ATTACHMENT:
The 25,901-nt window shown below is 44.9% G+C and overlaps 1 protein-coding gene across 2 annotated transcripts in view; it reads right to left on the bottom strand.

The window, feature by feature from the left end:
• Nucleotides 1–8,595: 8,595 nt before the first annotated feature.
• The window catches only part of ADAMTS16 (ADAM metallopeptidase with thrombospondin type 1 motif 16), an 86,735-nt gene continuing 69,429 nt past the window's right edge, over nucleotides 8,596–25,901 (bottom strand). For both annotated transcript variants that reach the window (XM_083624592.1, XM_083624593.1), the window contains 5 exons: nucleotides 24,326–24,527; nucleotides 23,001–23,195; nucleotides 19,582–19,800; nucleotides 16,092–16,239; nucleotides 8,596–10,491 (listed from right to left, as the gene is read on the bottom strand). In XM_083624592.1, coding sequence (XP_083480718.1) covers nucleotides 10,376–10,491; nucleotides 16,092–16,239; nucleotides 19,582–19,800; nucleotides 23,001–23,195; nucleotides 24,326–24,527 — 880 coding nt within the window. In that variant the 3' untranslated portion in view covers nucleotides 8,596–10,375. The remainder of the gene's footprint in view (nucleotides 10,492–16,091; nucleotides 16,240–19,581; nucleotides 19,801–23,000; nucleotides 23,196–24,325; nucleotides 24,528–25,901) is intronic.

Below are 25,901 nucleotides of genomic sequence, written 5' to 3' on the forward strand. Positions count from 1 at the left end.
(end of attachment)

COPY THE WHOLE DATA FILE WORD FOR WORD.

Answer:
The 25,901-nt window shown below is 44.9% G+C and overlaps 1 protein-coding gene across 2 annotated transcripts in view; it reads right to left on the bottom strand.

The window, feature by feature from the left end:
• Nucleotides 1–8,595: 8,595 nt before the first annotated feature.
• The window catches only part of ADAMTS16 (ADAM metallopeptidase with thrombospondin type 1 motif 16), an 86,735-nt gene continuing 69,429 nt past the window's right edge, over nucleotides 8,596–25,901 (bottom strand). For both annotated transcript variants that reach the window (XM_083624592.1, XM_083624593.1), the window contains 5 exons: nucleotides 24,326–24,527; nucleotides 23,001–23,195; nucleotides 19,582–19,800; nucleotides 16,092–16,239; nucleotides 8,596–10,491 (listed from right to left, as the gene is read on the bottom strand). In XM_083624592.1, coding sequence (XP_083480718.1) covers nucleotides 10,376–10,491; nucleotides 16,092–16,239; nucleotides 19,582–19,800; nucleotides 23,001–23,195; nucleotides 24,326–24,527 — 880 coding nt within the window. In that variant the 3' untranslated portion in view covers nucleotides 8,596–10,375. The remainder of the gene's footprint in view (nucleotides 10,492–16,091; nucleotides 16,240–19,581; nucleotides 19,801–23,000; nucleotides 23,196–24,325; nucleotides 24,528–25,901) is intronic.

Below are 25,901 nucleotides of genomic sequence, written 5' to 3' on the forward strand. Positions count from 1 at the left end.